Virgin Orbit rocket failure: UK satellite launch suffers in-flight 'anomaly'


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A historic first mission to launch satellites from British soil ultimately fell short of reaching its target orbit after suffering an "anomaly."

Following a successful takeoff from the runway at Spaceport Cornwall on Monday night, and traveling to a designated drop zone, Virgin Orbit said the customized Virgin Atlantic Boeing 747 aircraft "Cosmic Girl" that serves as the LauncherOne system’s carrier aircraft released the rocket. 

The rocket reached space, continuing through stage separation and ignition of the second stage.

However, at some point during the firing of its second stage engine, with the rocket reaching a speed of more than 11,000 miles per hour, the system experienced the anomaly and the mission was ended prematurely. 

Shares of Virgin Orbit tumbled by as much as 20% on the news.


Virgin Atlantic Cosmic Girl, a repurposed Virgin Atlantic Boeing 747 aircraft carrying a rocket, is parked at Spaceport Cornwall, at Cornwall Airport in Newquay, England, Monday, Jan. 9, 2023.  ((Ben Birchall/PA via AP) / AP Newsroom)

The U.S.-headquartered company said that even though the mission did not achieve its final orbit, it marks an "important step forward," including the collaboration of multiple agencies and offices from the U.K. and America. 

This is the first of five LauncherOne missions to fall short of delivering its payloads to their precise target orbit.

The rocket was supposed to take nine small satellites for mixed civil and defense use into orbit.

This undated photo provided by Virgin Orbit on Monday, Jan. 9, 2023, shows the LauncherOne rocket in a hanger at Spaceport Cornwall, at Cornwall Airport in Newquay, England.  ((Virgin Orbit via AP))


"While we are very proud of the many things that we successfully achieved as part of this mission, we are mindful that we failed to provide our customers with the launch service they deserve. The first-time nature of this mission added layers of complexity that our team professionally managed through; however, in the end a technical failure appears to have prevented us from delivering the final orbit," Virgin Orbit CEO Dan Hart said in a statement. "We will work tirelessly to understand the nature of the failure, make corrective actions and return to orbit as soon as we have completed a full investigation and mission assurance process."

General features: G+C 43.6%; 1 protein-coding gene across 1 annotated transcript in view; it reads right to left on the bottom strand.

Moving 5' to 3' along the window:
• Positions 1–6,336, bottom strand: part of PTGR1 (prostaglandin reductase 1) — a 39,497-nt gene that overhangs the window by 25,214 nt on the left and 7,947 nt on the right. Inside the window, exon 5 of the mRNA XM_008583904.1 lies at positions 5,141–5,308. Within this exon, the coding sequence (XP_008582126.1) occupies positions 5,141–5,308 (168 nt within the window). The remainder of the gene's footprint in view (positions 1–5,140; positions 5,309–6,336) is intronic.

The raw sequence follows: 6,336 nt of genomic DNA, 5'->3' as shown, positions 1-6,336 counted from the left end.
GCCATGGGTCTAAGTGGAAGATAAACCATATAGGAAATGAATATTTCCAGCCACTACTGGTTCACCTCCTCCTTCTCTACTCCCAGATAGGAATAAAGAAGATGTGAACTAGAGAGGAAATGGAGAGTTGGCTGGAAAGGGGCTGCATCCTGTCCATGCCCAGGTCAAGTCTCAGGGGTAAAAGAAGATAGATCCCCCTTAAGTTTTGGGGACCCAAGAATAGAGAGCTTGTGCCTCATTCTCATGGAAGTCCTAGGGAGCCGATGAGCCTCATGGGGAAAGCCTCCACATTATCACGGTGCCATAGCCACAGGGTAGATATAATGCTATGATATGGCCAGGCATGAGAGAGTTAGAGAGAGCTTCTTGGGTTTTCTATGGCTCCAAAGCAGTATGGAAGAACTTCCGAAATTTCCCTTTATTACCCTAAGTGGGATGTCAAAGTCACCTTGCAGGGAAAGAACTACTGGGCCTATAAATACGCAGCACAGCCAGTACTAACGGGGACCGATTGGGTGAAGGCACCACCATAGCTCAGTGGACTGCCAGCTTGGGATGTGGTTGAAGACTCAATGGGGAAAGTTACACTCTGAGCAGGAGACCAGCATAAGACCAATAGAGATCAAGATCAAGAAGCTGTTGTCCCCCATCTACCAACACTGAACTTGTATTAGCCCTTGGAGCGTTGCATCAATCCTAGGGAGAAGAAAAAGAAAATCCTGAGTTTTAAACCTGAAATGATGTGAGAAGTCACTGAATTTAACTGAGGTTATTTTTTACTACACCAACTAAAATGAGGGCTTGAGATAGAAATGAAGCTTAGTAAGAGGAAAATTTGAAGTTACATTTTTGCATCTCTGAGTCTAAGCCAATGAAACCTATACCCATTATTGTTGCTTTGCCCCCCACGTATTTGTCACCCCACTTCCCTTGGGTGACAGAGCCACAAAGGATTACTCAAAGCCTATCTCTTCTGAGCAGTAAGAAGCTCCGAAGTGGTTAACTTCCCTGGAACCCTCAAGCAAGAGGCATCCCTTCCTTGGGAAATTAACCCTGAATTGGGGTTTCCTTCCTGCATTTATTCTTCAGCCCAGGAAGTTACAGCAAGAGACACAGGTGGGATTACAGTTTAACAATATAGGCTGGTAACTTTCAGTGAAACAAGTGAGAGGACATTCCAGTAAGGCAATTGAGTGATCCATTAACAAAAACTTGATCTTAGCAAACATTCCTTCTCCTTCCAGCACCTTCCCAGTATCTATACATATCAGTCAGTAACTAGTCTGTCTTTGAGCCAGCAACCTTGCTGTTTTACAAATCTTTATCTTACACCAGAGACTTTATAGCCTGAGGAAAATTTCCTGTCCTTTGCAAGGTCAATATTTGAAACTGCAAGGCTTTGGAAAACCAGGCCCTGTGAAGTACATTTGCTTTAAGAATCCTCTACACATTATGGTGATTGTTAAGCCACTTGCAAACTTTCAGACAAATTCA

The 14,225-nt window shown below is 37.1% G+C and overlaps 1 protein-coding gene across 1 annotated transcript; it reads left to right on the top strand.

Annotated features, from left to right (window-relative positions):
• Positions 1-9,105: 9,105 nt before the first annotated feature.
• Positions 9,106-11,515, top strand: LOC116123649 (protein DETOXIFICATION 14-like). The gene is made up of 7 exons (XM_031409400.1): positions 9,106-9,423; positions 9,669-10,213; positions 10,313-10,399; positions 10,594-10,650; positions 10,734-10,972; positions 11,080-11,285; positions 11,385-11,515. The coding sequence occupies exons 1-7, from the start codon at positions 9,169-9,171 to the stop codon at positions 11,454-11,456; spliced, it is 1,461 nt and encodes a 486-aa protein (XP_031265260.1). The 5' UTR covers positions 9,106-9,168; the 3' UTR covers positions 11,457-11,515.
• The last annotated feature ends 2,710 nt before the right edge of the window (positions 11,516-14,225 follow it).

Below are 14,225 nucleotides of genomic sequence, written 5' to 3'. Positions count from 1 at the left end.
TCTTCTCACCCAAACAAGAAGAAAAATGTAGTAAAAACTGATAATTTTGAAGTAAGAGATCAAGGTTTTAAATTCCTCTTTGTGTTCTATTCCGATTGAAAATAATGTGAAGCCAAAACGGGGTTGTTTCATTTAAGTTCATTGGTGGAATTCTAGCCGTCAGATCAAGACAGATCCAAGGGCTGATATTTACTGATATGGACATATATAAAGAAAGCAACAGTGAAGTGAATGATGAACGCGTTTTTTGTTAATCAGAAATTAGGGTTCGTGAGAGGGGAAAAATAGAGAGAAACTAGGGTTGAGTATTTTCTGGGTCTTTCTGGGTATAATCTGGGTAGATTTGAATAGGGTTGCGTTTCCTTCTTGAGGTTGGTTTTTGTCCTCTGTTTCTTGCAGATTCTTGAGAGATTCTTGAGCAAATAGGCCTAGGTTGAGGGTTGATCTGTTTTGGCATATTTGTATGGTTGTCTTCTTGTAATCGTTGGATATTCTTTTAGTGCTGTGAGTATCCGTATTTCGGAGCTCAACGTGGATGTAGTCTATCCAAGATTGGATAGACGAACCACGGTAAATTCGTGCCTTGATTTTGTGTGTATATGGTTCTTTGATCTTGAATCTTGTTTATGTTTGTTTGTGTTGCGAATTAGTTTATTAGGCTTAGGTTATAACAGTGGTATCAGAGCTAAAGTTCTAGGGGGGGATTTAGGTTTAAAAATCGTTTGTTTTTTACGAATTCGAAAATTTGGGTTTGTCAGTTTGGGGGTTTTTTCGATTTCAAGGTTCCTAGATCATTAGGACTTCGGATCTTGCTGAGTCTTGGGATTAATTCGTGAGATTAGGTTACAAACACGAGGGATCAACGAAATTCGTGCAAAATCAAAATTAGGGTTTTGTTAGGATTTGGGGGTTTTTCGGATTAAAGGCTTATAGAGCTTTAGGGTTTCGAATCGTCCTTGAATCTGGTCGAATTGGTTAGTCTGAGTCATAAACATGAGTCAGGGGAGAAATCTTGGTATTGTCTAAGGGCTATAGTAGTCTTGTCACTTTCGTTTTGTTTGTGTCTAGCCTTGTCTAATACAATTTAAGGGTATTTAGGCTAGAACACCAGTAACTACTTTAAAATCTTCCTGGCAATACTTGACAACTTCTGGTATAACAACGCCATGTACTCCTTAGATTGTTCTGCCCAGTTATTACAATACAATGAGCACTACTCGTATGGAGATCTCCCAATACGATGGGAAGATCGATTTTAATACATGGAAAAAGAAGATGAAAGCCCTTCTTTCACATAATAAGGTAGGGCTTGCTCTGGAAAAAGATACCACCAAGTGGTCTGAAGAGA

A repurposed Virgin Atlantic Boeing 747 aircraft, named Cosmic Girl, carrying Virgin Orbit’s LauncherOne rocket, taxis down the runway ahead of take off at Spaceport Cornwall at at Cornwall Airport, Newquay, England, Monday Jan. 9, 2023.  ((Ben Birchall/PA via AP) / AP Newsroom)

The launch was originally planned for late last year, but it was postponed because of technical and regulatory issues.


Virgin Orbit was founded by British billionaire Richard Branson. 

Britain invested about $24 million in the spaceport and the launch, science minister George Freeman said on Monday, while the mission itself was largely funded by Virgin Orbit.

"While this result is disappointing, launching a spacecraft always carries significant risks," Matt Archer, the director of commercial spaceflight at the UK Space Agency, said. "Despite this, the project has succeeded in creating a horizontal launch capability at Spaceport Cornwall, and we remain committed to becoming the leading provider of commercial small satellite launch in Europe by 2030, with vertical launches planned from Scotland."

Reuters and The Associated Press contributed to this report.

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